With this year’s harvest set to begin in the second week of August, the 2021 Vintage is about to move from the vineyard to the winery so we thought it might be a good time for a review, especially as it has been a very “interesting” year so far.
The 2021 vintage actually began as soon as the grapes were picked last autumn and the vines turned from producing and ripening fruit to storing energy/calories in their roots to get them through their dormant winter period and fuel new growth in the coming year.
If you have visited Napa or Sonoma wine country you will have seen large wine turbines scattered among the vineyards – these are part of a frost protection strategy that also includes the use of sprinkler systems. When frost threatens, they spray the growing vines with water which freezes and actually creates a protective bubble around the new buds keeping them safe at 32 degrees even as the surrounding air drops well below freezing.
This threat is a regular springtime occurrence in Napa and Sonoma, but in Lake County we see a different climate zone entirely and late Autumn frost can also be factor. This is partly due to elevation – Clearlake itself sits at 1329’ and vineyards are found as high as 3,000’. There is also northeasterly air flow late in the year, like the Mistral in France, that carries cold air into our region as well as Mendocino County.
On November 8th 2020 we recorded 19-20 degrees in our Dancing Crow Sauvignon Blanc vineyard near Kelseyville. The pond was empty having helped irrigate the vines though the hot summer and the vines stood unprotected. Among new vines that are only four years old, 20% were killed outright. These vines sit on two different rootstocks – 1616C and SO4 – and the toll was distributed accordingly. Of the vines that succumbed to frost, 80% of them were SO4 and only 20% were 1616C, so we lost 16% of our young SO4 rootstock vines and only 4% of our young 1616C rootstock vines. In viticultural terms, this is a highly significant result that will no doubt influence future Sauvignon Blanc plantings throughout the frost prone “Big Valley” AVA.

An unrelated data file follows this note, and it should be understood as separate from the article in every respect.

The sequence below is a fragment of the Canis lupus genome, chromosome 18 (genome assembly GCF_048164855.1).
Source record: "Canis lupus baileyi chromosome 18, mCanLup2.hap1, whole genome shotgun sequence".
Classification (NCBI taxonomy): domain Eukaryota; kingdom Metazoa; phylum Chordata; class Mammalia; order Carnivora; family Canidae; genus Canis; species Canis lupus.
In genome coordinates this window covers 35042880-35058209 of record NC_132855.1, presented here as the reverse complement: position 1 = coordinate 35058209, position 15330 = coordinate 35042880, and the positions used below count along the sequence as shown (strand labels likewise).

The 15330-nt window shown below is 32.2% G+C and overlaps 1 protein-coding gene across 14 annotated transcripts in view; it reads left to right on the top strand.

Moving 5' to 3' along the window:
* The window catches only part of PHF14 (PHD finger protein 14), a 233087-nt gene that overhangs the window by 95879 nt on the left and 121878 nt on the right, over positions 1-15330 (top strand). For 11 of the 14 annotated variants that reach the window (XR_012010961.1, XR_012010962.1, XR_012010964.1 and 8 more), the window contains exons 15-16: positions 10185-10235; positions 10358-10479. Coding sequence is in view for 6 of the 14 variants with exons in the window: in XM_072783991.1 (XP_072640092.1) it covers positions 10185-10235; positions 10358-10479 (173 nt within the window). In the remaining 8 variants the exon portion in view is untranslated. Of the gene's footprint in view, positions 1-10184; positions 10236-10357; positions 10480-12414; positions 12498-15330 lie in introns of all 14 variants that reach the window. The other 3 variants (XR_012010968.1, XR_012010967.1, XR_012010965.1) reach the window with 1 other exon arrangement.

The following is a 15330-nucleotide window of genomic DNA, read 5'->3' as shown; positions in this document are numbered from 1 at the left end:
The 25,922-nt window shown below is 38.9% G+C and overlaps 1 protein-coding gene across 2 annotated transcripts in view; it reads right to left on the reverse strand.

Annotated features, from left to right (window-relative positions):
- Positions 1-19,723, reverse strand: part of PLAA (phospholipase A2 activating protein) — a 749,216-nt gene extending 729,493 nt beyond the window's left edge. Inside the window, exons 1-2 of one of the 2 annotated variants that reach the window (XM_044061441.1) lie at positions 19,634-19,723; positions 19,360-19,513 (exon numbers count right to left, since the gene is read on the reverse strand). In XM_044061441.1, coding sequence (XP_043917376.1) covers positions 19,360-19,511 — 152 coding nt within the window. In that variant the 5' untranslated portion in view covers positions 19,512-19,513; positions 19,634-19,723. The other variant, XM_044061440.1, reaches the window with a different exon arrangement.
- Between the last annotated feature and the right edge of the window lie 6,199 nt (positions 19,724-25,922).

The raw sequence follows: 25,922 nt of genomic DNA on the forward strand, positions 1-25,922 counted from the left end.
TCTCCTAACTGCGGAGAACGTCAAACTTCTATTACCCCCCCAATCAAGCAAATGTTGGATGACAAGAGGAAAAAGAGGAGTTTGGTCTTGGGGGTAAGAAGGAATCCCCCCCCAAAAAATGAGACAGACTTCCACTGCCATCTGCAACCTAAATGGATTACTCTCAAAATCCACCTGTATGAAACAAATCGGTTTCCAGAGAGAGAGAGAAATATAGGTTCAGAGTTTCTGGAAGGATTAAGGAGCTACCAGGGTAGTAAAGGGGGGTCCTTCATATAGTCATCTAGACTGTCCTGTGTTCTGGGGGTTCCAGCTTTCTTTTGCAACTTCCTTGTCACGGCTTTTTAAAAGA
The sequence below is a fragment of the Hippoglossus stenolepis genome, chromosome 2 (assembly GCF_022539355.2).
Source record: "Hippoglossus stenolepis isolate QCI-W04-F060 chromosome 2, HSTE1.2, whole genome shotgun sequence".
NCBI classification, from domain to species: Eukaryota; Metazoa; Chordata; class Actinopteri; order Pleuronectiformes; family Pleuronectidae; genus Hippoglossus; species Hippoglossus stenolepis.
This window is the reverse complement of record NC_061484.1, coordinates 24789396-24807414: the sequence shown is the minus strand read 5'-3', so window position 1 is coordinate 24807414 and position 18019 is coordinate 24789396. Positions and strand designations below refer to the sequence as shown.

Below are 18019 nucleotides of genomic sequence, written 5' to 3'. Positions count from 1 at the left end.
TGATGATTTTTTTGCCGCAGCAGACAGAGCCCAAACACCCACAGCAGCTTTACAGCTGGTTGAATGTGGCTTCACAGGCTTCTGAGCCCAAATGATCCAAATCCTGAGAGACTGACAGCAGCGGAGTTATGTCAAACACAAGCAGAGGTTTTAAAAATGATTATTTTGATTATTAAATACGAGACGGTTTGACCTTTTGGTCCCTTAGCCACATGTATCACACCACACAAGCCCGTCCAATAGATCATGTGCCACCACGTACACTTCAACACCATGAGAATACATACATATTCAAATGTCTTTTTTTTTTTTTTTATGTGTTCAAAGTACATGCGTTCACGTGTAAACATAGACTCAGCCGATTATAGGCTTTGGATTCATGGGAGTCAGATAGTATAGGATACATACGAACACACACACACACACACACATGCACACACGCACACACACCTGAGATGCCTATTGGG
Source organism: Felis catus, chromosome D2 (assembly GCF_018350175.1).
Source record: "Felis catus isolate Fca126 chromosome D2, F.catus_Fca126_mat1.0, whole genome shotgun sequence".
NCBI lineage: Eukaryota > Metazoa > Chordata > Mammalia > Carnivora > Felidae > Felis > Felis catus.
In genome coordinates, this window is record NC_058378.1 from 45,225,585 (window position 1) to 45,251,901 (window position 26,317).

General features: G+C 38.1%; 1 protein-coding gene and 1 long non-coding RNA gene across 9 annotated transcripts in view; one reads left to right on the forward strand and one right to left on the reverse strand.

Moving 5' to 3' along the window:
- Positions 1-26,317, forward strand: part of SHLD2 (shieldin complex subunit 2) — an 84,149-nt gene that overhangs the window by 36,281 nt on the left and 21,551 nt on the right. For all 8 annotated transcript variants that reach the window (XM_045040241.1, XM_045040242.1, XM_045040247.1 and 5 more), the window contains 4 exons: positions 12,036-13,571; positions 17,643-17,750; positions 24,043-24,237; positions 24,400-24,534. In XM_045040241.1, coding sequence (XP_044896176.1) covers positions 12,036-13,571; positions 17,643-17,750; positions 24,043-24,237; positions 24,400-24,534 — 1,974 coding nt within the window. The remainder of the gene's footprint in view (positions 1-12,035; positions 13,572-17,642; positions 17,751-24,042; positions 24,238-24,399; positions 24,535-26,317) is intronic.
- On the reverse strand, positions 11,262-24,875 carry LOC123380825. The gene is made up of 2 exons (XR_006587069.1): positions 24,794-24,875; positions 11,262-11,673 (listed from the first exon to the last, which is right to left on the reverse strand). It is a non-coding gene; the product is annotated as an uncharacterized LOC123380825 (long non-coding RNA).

In the mature vineyard many canes were damaged by the cold so that fewer new buds appeared in spring this year. Our Old Stake vineyard, planted to a variety of red grapes, only 4 miles away and 100 feet higher in elevation, experienced no damage at all which speaks to the dramatic influence of terroir. In general the quality and yields of the red grape varieties seem unaffected by the factors that impacted the Sauvignon Blanc.
Next, soon after budbreak, the vines started to produce much more foliage than usual to compensate for the potential lack of fruit and the vineyard canopy has a very different look this year. We have been working closely with our viticultural team, headed by David Weiss of Bella Vista Farms, with the application of high potassium kelp for example, to manage these unusual conditions.
The end result is a drop in Sauvignon Blanc yields and a projected harvest date of August 10th-12th which is 10-14 days early. As with red wines, a smaller crop is sometimes a more flavorful one and it will be fascinating to see how the fruit tastes once we process it in the winery.
We’ll keep you posted…